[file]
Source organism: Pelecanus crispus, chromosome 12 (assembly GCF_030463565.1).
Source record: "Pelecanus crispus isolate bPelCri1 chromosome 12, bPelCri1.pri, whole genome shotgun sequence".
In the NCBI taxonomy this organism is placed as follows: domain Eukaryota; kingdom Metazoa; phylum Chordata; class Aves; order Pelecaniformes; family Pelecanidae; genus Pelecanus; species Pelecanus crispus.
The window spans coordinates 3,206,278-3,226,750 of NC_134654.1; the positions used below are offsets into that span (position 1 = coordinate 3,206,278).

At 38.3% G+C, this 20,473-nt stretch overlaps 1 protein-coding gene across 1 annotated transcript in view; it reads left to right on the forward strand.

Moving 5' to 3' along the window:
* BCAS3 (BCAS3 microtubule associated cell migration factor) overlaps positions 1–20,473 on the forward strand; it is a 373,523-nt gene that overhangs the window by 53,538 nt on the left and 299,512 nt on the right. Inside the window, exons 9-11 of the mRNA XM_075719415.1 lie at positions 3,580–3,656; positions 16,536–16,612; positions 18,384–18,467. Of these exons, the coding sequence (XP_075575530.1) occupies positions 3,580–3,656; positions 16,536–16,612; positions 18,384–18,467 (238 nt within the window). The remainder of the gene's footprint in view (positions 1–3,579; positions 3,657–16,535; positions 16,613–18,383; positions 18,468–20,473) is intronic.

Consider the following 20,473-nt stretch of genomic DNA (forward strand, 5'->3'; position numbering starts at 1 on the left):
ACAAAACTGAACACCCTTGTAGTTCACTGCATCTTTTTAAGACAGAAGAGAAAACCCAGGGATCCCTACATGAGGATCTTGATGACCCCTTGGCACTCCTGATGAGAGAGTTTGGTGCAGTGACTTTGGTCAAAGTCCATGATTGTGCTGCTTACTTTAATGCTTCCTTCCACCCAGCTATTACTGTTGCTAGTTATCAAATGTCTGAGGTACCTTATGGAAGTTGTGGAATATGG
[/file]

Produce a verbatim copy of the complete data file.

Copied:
Source organism: Pelecanus crispus, chromosome 12 (assembly GCF_030463565.1).
Source record: "Pelecanus crispus isolate bPelCri1 chromosome 12, bPelCri1.pri, whole genome shotgun sequence".
In the NCBI taxonomy this organism is placed as follows: domain Eukaryota; kingdom Metazoa; phylum Chordata; class Aves; order Pelecaniformes; family Pelecanidae; genus Pelecanus; species Pelecanus crispus.
The window spans coordinates 3,206,278-3,226,750 of NC_134654.1; the positions used below are offsets into that span (position 1 = coordinate 3,206,278).

At 38.3% G+C, this 20,473-nt stretch overlaps 1 protein-coding gene across 1 annotated transcript in view; it reads left to right on the forward strand.

Moving 5' to 3' along the window:
* BCAS3 (BCAS3 microtubule associated cell migration factor) overlaps positions 1–20,473 on the forward strand; it is a 373,523-nt gene that overhangs the window by 53,538 nt on the left and 299,512 nt on the right. Inside the window, exons 9-11 of the mRNA XM_075719415.1 lie at positions 3,580–3,656; positions 16,536–16,612; positions 18,384–18,467. Of these exons, the coding sequence (XP_075575530.1) occupies positions 3,580–3,656; positions 16,536–16,612; positions 18,384–18,467 (238 nt within the window). The remainder of the gene's footprint in view (positions 1–3,579; positions 3,657–16,535; positions 16,613–18,383; positions 18,468–20,473) is intronic.

Consider the following 20,473-nt stretch of genomic DNA (forward strand, 5'->3'; position numbering starts at 1 on the left):
ACAAAACTGAACACCCTTGTAGTTCACTGCATCTTTTTAAGACAGAAGAGAAAACCCAGGGATCCCTACATGAGGATCTTGATGACCCCTTGGCACTCCTGATGAGAGAGTTTGGTGCAGTGACTTTGGTCAAAGTCCATGATTGTGCTGCTTACTTTAATGCTTCCTTCCACCCAGCTATTACTGTTGCTAGTTATCAAATGTCTGAGGTACCTTATGGAAGTTGTGGAATATGG